Robert Gross, a well known scholar of the history of books, will introduce institute participants to the production and use of books in the colonial period.  At the University of Connecticut Professor Gross is currently the James L. and Shirley A. Draper Professor of Early American History.  He is perhaps best known for his first book The Minutemen and their World.  A former curator at the Museum of Fine Arts in Boston, Jeannine Falino will speak on the aesthetics and style of colonial silver and other metals, and take the group through the silver collections at the Museum of Fine Arts.  She will also present a workshop on colonial furniture, materials, techniques, and styles.

Peabody Essex Museum curators and educators will lead gallery discussions of significant works in the museum's collections.  Ray Williams, PEM Director of Education, will give a presentation on using material culture and museum collections in teaching and suggest ways participants might facilitate working relationships with their local museums.  Melissa Kershaw, PEM Director of School Programs, will introduce participants to the museum and lead tours of historic homes and domestic interiors.  Assistant Curator of Native American Art, Karen Kramer, will discuss the most significant Native American objects in the collection.  She has worked with the collection since 1995 and has coordinated numerous exhibitions for the Smithsonian Institution. Dean Lahikainen, Curator of American Decorative Arts will speak on the furniture in the collection.  He has written on Salem furniture, portraits, and silver, and has mounted a number of exhibitions including "Worlds Revealed: The Dawn of Japanese and American Exchange."  Sam Scott, Associate Curator of Maritime Art will speak on paintings of the sea.  Curator of Textiles and Costume, Paula Bradstreet Richter, author of Painted with Thread: The Art of American Embroidery will lead a discussion on colonial dress and textiles in Salem. 

The institute faculty also include a number of people who will lead discussions about creative pedagogy and teaching with material culture.  Elizabeth Duclos-Orsello holds a Ph.D. in American and New England Studies and is an Assistant Professor of Interdisciplinary Studies at Salem State College.  As the former Director of Salem in History (a Teaching American History grant project) she developed methods and models for integrating a wide range of primary source material (texts, visual culture, decorative arts and literature) into K-12 classrooms.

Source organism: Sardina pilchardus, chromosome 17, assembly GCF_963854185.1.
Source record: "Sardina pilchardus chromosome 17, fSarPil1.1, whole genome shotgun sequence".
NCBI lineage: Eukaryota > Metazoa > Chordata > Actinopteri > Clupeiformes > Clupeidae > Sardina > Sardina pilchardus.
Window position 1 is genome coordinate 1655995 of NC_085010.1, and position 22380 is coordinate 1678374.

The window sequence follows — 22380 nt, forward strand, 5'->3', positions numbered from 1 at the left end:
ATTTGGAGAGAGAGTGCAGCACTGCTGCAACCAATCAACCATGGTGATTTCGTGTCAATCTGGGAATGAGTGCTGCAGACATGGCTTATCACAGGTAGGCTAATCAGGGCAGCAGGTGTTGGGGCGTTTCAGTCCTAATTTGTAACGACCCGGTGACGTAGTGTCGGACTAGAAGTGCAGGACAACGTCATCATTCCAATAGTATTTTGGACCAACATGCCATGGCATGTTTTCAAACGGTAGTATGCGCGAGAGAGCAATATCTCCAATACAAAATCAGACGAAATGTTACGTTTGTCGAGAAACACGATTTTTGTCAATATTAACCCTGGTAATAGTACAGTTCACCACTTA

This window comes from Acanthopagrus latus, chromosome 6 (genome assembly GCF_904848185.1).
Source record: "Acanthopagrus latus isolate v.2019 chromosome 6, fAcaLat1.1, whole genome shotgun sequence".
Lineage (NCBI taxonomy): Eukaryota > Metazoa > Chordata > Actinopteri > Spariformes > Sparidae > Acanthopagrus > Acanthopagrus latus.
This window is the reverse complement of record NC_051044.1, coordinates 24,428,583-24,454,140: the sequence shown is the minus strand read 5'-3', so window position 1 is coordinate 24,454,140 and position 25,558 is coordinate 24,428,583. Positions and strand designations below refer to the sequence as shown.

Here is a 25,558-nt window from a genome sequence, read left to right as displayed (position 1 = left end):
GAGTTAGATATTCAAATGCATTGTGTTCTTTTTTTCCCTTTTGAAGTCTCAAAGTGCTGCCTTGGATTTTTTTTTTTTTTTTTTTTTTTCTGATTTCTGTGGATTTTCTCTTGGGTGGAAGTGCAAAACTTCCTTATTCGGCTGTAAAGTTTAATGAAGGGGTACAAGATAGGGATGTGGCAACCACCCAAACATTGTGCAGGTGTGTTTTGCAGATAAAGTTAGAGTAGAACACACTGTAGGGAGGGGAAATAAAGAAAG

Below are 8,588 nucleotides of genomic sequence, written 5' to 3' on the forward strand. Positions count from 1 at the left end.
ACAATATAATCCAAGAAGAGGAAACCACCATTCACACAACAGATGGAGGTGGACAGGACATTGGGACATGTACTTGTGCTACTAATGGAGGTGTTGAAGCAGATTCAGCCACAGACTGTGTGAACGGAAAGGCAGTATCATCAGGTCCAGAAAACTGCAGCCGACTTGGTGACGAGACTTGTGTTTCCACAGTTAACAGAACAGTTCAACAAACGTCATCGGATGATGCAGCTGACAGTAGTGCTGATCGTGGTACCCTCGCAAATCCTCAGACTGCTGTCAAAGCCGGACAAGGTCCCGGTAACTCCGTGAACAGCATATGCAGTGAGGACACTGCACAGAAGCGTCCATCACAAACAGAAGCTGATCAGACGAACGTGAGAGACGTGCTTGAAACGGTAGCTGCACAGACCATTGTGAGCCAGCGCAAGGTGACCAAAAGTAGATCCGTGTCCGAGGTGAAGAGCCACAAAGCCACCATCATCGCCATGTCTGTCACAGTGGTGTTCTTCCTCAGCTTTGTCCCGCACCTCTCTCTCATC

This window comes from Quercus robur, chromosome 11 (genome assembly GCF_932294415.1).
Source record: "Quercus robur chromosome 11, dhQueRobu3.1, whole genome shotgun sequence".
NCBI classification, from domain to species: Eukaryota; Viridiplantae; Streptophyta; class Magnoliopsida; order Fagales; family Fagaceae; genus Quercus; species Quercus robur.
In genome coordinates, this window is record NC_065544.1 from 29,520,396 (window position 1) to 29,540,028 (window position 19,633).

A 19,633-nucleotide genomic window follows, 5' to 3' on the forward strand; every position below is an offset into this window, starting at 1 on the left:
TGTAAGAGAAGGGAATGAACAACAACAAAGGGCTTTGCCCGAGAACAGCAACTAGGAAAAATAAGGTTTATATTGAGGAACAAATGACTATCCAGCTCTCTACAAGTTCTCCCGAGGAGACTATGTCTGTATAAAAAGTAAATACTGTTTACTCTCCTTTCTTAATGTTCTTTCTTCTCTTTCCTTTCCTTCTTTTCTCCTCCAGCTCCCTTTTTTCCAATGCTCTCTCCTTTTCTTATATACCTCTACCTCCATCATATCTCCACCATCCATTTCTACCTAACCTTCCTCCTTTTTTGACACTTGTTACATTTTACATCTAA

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Brad Austin will focus on teaching with architecture and material culture.  Dr. Austin, Assistant Professor of History at SSC, was co-director of the 2005 NEH Landmarks of American History workshops in Salem.  He has published and given numerous presentations on American social and cultural history, particularly the history of education and popular recreation.  His research and teaching interests also include African-American history and local history.  He currently serves on the Teaching Prize Committee of the American Historical Association.

Michelle Pierce, Assistant Professor of Education at SSC, will introduce Salem-themed literature intended for young audiences.  Dr. Pierce's research focuses on reading, language, writing, and teaching strategies.  J. D. Scrimgeour, Director of the Creative Writing Program at SSC, will encourage teachers to break away from the traditional research paper and employ creative uses of poetry and prose.

Master Teacher Dr. Jeffrey R. Ryan is exceptionally well qualified for his role.  Dr. Ryan (Ph.D. in American and Eastern European History) teaches Honors United States History and Advanced Placement European History at Reading Memorial High School in Reading, Massachusetts.  He was selected as the Massachusetts Teacher of the Year in 2003, and has been awarded a number of others honors.